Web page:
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Shut Up and Fish: The Role of Communication when Output-Sharing is used to Manage a Common Pool Resource

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Author Info

  • Neil Buckley
  • Stuart Mestelman
  • R. Andrew Muller
  • Stephan Schott
  • Jingjing Zhang

Abstract

Schott et al. (2007) have shown that the “tragedy of the commons” can be overcome when individuals share their output equally in groups of optimal size and there is no communication. The assignment of individuals to groups as either strangers or partners does not significantly affect this outcome. In this paper we investigate whether communication changes these results. Communication reduces shirking, increases aggregate effort and reduces aggregate rents, but only when communication groups and output-sharing groups are linked. The effect is stronger for fixed groups (the partners treatment) than for randomly reassigned groups (the strangers treatment). Performance is not distinguishable from the no- communication treatments when communication is permitted but subjects share output within groups different from the groups within which they communicate. Communication also tends to enhance the negative effect of the partnered group assignment on the equality of individual payoffs. We use detailed content analysis to evaluate the impact of various categories of communication messages on behaviour across treatments.

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Bibliographic Info

Paper provided by McMaster University in its series Department of Economics Working Papers with number 2009-15.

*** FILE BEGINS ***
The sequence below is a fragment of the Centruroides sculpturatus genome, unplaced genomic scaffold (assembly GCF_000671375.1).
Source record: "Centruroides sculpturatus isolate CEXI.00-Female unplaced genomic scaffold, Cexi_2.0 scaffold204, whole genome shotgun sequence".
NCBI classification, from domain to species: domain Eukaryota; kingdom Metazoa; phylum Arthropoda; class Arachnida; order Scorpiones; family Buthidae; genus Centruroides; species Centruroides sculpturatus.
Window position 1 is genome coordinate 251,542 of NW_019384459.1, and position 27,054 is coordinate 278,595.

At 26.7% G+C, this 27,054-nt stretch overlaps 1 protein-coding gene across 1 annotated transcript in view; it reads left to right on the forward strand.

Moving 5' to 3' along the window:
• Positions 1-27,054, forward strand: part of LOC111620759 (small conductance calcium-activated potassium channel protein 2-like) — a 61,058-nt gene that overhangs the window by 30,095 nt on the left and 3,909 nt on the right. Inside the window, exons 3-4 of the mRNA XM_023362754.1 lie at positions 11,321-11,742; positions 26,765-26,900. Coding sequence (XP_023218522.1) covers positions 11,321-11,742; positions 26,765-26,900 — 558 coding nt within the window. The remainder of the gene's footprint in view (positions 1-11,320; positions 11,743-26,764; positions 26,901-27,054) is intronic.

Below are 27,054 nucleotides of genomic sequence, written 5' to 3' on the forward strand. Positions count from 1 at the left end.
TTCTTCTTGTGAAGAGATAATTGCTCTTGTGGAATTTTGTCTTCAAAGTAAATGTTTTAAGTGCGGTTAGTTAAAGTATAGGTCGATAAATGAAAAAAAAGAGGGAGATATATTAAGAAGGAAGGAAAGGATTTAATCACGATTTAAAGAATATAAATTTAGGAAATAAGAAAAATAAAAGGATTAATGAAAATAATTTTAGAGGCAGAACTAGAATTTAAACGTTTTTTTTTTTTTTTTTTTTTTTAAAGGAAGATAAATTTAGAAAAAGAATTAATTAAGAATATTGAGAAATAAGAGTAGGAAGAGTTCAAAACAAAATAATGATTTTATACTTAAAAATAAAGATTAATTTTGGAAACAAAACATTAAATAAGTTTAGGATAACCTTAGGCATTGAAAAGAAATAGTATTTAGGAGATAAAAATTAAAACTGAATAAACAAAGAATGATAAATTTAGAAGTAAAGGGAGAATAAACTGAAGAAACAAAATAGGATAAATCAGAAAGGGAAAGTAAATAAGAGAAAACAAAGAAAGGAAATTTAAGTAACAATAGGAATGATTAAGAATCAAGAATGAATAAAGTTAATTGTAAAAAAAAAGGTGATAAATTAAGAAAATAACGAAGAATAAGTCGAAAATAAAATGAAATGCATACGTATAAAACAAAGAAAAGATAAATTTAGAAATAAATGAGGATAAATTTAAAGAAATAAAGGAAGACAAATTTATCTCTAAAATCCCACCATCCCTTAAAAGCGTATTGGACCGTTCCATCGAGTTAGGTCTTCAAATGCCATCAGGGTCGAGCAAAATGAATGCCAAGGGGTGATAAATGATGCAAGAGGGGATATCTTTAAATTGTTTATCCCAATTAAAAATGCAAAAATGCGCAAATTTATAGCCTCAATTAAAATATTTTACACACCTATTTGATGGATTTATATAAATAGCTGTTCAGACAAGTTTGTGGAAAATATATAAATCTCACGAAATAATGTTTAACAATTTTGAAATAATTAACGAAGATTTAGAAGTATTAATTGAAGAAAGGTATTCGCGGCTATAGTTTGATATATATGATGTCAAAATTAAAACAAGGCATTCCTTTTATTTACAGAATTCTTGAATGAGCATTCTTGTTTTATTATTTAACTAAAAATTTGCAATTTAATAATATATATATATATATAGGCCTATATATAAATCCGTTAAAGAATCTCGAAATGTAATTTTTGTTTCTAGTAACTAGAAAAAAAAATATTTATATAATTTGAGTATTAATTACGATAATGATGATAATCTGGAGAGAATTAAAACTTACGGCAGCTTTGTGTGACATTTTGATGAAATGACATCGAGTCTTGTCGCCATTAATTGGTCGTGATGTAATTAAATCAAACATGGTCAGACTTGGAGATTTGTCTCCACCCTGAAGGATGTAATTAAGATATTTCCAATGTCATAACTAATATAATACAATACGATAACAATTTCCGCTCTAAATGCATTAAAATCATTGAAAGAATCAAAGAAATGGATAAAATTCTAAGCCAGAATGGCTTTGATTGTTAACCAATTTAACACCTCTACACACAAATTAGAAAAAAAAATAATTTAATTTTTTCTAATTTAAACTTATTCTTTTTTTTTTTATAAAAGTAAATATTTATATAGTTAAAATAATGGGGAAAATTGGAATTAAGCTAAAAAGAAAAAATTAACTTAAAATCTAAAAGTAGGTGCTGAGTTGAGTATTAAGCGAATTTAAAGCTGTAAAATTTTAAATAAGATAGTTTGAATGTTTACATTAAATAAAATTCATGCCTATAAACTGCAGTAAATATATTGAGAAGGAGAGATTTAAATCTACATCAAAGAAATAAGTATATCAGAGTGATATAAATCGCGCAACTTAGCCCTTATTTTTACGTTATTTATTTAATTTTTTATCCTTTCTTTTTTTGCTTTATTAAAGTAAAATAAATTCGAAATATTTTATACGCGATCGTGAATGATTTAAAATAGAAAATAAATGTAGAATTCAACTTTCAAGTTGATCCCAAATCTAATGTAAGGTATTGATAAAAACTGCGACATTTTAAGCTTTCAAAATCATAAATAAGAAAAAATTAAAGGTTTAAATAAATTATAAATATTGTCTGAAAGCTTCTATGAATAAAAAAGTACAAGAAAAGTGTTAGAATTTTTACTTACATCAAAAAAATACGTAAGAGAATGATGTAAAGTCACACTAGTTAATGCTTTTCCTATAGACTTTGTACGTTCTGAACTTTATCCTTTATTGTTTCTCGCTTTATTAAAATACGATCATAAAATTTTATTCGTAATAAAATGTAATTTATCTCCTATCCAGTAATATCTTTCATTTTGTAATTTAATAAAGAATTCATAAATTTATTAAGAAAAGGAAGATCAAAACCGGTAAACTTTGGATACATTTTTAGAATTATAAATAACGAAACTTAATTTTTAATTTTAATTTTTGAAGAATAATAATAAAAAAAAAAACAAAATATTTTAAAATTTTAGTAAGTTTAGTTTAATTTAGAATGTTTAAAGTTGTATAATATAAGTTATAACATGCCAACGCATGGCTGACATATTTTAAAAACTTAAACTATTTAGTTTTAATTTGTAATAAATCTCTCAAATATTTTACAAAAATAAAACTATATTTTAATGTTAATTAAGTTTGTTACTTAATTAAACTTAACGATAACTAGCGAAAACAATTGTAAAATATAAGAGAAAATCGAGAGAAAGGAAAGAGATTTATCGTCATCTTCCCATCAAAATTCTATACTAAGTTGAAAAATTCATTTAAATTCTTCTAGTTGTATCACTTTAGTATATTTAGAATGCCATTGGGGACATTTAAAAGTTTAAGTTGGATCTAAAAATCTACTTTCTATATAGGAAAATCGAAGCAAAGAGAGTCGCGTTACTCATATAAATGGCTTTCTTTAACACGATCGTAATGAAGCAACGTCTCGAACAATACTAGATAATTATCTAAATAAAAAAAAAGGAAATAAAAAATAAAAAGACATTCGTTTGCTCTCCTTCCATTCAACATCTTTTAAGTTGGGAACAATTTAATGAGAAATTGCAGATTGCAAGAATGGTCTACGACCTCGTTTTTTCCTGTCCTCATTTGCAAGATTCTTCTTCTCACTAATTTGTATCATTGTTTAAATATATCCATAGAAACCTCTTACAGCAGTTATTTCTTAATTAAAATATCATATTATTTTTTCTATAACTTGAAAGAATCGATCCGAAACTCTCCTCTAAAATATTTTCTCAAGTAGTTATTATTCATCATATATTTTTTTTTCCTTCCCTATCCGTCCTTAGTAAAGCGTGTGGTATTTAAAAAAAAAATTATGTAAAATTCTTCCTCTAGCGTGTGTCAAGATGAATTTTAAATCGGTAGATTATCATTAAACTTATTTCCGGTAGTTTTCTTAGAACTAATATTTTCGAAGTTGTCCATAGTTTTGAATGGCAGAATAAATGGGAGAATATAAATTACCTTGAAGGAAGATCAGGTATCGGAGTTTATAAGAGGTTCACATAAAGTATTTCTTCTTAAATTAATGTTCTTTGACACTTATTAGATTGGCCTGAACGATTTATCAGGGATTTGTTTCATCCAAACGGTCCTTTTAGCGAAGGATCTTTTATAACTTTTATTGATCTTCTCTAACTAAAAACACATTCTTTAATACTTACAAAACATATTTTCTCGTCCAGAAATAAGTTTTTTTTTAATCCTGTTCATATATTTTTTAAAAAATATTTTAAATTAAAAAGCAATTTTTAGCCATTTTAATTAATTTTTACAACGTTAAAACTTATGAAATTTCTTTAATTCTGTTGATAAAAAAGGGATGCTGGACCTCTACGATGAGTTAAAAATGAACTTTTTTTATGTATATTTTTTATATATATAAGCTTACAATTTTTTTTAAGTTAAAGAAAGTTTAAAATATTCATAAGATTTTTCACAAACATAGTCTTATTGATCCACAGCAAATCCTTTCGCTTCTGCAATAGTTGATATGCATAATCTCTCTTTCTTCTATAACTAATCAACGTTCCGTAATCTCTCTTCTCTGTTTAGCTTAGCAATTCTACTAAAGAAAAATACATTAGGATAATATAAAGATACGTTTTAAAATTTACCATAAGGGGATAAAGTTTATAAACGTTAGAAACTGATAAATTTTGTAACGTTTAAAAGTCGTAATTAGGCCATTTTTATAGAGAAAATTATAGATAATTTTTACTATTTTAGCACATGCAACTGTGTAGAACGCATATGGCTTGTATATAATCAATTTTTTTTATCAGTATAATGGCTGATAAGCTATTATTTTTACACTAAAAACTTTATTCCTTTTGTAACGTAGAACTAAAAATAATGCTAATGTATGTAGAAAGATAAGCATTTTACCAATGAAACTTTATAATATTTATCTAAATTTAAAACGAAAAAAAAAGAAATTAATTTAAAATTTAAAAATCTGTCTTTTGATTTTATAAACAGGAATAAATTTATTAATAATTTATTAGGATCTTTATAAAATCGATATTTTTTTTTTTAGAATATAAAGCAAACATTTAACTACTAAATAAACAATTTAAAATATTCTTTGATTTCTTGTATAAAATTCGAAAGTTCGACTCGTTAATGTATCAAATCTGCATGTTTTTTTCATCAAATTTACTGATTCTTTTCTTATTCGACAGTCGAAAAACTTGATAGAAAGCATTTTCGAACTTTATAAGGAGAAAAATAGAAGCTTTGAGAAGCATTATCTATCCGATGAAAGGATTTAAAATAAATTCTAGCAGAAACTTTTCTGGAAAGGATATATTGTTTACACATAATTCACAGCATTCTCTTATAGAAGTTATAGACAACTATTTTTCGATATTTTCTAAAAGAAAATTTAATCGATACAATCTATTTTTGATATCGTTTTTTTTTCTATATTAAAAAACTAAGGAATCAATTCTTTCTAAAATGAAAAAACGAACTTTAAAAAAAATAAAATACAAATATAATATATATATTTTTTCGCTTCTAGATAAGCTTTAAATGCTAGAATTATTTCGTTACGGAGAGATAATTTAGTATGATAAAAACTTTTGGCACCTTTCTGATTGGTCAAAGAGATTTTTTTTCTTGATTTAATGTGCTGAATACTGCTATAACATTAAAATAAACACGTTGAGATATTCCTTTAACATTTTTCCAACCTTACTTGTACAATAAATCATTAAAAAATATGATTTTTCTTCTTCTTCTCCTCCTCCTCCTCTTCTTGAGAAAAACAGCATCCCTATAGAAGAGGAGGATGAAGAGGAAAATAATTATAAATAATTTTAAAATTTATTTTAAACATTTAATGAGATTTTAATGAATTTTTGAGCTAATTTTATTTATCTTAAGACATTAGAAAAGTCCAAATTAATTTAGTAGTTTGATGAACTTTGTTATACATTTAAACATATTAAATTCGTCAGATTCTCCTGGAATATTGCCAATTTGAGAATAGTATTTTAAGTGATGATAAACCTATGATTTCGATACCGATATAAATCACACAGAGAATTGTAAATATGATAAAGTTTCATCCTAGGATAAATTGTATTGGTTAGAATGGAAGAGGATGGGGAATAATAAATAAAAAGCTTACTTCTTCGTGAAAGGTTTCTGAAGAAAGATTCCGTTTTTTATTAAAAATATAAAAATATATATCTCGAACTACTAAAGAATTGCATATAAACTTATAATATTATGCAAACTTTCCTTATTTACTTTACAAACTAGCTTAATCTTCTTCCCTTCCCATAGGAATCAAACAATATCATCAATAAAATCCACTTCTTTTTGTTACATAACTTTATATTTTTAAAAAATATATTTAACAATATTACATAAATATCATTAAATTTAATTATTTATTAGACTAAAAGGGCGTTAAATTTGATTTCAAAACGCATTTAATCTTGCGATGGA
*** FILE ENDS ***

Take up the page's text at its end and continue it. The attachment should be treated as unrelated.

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Length: 41 pages
Date of creation: Oct 2009
Date of revision:
Handle: RePEc:mcm:deptwp:2009-15

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Related research

Keywords: Common pool resources; Communication; Coordination; Cooperation; Free-riding Behaviour in Teams; Partners and Strangers; Experiments;

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References

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  1. Andrew Muller & Michelle Vickers, 1996. "Communication in a Common Pool Resource Environment with Probabilistic Destruction," Department of Economics Working Papers 1996-02, McMaster University.
  2. Heintzelman, Martin D. & Salant, Stephen W. & Schott, Stephan, 2009. "Putting free-riding to work: A Partnership Solution to the common-property problem," Journal of Environmental Economics and Management, Elsevier, vol. 57(3), pages 309-320, May.
  3. Bochet, Olivier & Page, Talbot & Putterman, Louis, 2006. "Communication and punishment in voluntary contribution experiments," Journal of Economic Behavior & Organization, Elsevier, vol. 60(1), pages 11-26, May.
  4. Stephan Schott & Neil Buckley & Stuart Mestelman & R. Muller, 2007. "Output sharing in partnerships as a common pool resource management instrument," Environmental & Resource Economics, European Association of Environmental and Resource Economists, vol. 37(4), pages 697-711, August.
  5. Schram, Arthur & Sonnemans, Joep, 1996. "Why people vote: Experimental evidence," Journal of Economic Psychology, Elsevier, vol. 17(4), pages 417-442, August.
  6. Hackett Steven & Schlager Edella & Walker James, 1994. "The Role of Communication in Resolving Commons Dilemmas: Experimental Evidence with Heterogeneous Appropriators," Journal of Environmental Economics and Management, Elsevier, vol. 27(2), pages 99-126, September.
  7. Kenneth S. Chan & Stuart Mestelman & Rob Moir & R. Andrew Muller, 1998. "Heterogeneity and the Voluntary Provision of Public Goods," Department of Economics Working Papers 1998-04, McMaster University.
  8. Isaac, R Mark & Walker, James M, 1988. "Communication and Free-Riding Behavior: The Voluntary Contribution Mechanism," Economic Inquiry, Western Economic Association International, vol. 26(4), pages 585-608, October.
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Cited by:
  1. Bernard, Mark & Dreber, Anna & Strimling, Pontus & Eriksson, Kimmo, 2013. "The subgroup problem: When can binding voting on extractions from a common pool resource overcome the tragedy of the commons?," Journal of Economic Behavior & Organization, Elsevier, vol. 91(C), pages 122-130.

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